New Category Alert: For Breastfeeding
First let me say that I think I'm uniquely positioned to talk about good breastfeeding prep and troubleshooting because I had that nightmarish experience with Will and have now established a wonderful rhythm with Finn. However, as I mentioned in a prior post, that rhythm took a LOT of hard work to establish, even in the months before he was born.
- A prenatal lactation consult--if you're looking in the Boston area, Beth Sargent at Isis Maternity. Knowing she was on my team and knew me personally before Finn was even born gave me a feeling of preparedness.
- A postnatal lactation consult--STAT. I visited Beth at Isis when Finn was 3 days old, and scheduled the visit directly after his first pediatrician's appointment so that if my doctor had been concerned about weight gain, Beth would have reassurances and strategies for me.
- A supportive pediatrician. He might be supportive that you DON'T want to breastfeed, supportive that you do, or just your cheerleader in every way. Mine was non-dogmatically pro-breastfeeding, so when Finn's weight gain was a whole lot slower than Will's initially, he was completely unfazed. He never even mentioned the word formula, only suggesting that if it would make me feel better I could pump an extra bottle to top Finn off at night. However, just as importantly, he wasn't opposed to formula--he asked questions and supported me in my goals.
- (FYI, topping Finn off at night has never really worked for us.)
- A postpartum doula. Jen was helpful in every way, but she made herself available over the phone even before her scheduled weeks began, even before Finn's arrival, in fact. She laughed gently at me when I kept insisting that I had thrush because of completely made-up symptoms I was assigning myself. She told me about other women she'd known who had my experiences, referred me to websites, and all the while helped me run my household of two small kids.
- Makeshift nursing bras. Basically, I cut out the underwire in my larger pregnancy-sized bras and voila! A nice supply of nursing bras. I never used the snap/panel trappings of the "real" (and usually expensive) nursing tops anyway--it's always been way easier to just pull everything up in one quick motion.
- The Brest Friend and Boppy. Leah used to make fun of my pregnancy pillow, the Snoogle, but that was before she caught wind of my new nursing pillow, the My Brest Friend. Oh how I wish I were making that name up. And yet, it really was great in those first three or four weeks when I didn't know WHAT I was doing and Finn certainly had no clue and would just lie there until I shoved his head toward me at the right angle. After that first month, the Brest Friend was too cumbersome and now I use a Boppy when I can get to it, or I prop him on a pillow or a balled-up blanket or nothing at all.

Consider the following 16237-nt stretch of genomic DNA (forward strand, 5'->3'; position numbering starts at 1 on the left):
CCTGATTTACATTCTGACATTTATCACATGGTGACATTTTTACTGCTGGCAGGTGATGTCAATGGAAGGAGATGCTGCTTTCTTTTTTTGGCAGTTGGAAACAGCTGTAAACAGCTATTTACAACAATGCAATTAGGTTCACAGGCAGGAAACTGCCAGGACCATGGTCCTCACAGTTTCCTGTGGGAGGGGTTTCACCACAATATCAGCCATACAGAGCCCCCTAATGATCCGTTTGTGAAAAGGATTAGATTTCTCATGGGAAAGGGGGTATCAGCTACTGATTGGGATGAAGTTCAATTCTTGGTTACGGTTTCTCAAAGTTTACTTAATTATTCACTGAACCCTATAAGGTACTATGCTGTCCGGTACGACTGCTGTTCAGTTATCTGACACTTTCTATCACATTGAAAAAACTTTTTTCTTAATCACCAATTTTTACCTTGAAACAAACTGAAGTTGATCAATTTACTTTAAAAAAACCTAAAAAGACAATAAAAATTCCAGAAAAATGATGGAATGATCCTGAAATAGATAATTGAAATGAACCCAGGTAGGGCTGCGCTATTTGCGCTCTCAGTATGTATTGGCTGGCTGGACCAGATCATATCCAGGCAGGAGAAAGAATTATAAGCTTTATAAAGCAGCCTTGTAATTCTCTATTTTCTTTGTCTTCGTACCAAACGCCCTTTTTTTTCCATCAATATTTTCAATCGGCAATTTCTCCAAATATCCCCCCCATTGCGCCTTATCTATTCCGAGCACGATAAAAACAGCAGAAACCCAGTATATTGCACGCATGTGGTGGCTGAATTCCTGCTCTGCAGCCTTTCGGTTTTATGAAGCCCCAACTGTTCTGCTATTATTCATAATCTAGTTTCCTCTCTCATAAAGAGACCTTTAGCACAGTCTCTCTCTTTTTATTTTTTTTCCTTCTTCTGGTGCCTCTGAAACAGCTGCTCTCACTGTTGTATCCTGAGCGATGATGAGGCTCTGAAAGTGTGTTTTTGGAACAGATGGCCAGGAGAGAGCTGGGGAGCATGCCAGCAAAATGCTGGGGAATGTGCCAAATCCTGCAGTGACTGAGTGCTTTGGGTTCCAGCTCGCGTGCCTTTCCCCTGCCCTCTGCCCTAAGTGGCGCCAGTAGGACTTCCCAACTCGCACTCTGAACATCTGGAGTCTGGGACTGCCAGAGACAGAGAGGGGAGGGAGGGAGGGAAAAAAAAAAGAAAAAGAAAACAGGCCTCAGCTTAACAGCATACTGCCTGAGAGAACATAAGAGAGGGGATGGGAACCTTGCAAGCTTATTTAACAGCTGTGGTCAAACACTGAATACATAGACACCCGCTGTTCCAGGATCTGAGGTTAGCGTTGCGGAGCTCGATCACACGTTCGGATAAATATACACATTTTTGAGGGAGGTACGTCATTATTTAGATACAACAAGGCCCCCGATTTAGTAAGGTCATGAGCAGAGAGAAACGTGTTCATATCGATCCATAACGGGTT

- Having someone teach me how to nurse in a carrier. If you use the Bjorn or an Ergo or a sling a lot, it's great to learn how to nurse in it. The Ergo's easiest for me because the sun flap that comes with it snaps over his head and there's a space on each side that allows me access if I need to position him a little bit. But it's enabled me to nurse him on walks or just without having to lurch him out of his cozy pouch, and that's been helpful.
- Breastfeeding drop-in group (also at Isis, for me)--I only went once but in the weeks following I'd go in every Tuesday and weigh Finn on the same electronic scale, just to pacify my mind. This was a friend's suggestion, which leads me to:
- A friend to mull things over/talk things out with; if you're lucky enough to know her, I highly recommend Bianica. We've even discussed how similar our lives are even though we are many miles apart. She always has reassuring things to say, but more importantly she has practical tips that WORK, like the weekly weigh-in suggestion. Having her as a sounding board has been invaluable.
For the Toddler:
- Friends in the neighborhood. I've already buttered them up in many a post here, but I can't say enough good things about Will's playgroup friends and their parents. In this good weather, we've been spending mornings at the playground, which helps to...
- ...wear out the children! I just bring Will outside (which he demands all the time anyway with his little lisp--he actually climbed on top of the ottoman the other day to unlock the door and chant Out-THIDE, Out-THIDE, Out-THIDE) and hurry him around the neighborhood or let him scale the playground structures. We both see our friends, we get a healthy dose of vitamin D, and he slept through diaper changes on two separate occasions last week because he was Just So Exhausted. Win!
- My parents' house. It's a change of scenery, boasts a variety of novel toys and household items, and is a great bribery tool, as in, "As soon as you have your socks and shoes on, we can go to...Nan and Mamp's house!" This invariably leads to Will padding around the house pointing out things that belong to or remind him of Nan and Mamp, but it also eventually convinces him to stop kicking off his shoes and head down to the car.
- Stuffed animals. They are suddenly very interesting to him, and he likes to kiss them and then pretend that they are kissing each other. (Especially "Soft Elmo" and regular Tickle Me "Elmo.")
- Non-board books. I know! It's a whole new world! Recently he's been loving Dig, Where the Wild Things Are, and this noisemaking monstrosity his godmother got him for Christmas called Snappy Sounds or some nonsense. (Thanks, Auntie Lo!)
- CDs in the car--we have been on a constant rotation of Sara Hickman's "Toddler," a Rockabye Baby compilation of rock songs turned lullaby (think harpsichord-meets-Guns-'n'-Roses. No, really), and Elmo's Sing-along. They keep me and Will sane while we endure Finn's ear-splitting screams of protest.
I'll finish this list up as soon as we sell our condo, move to our next house and...see you in 2011?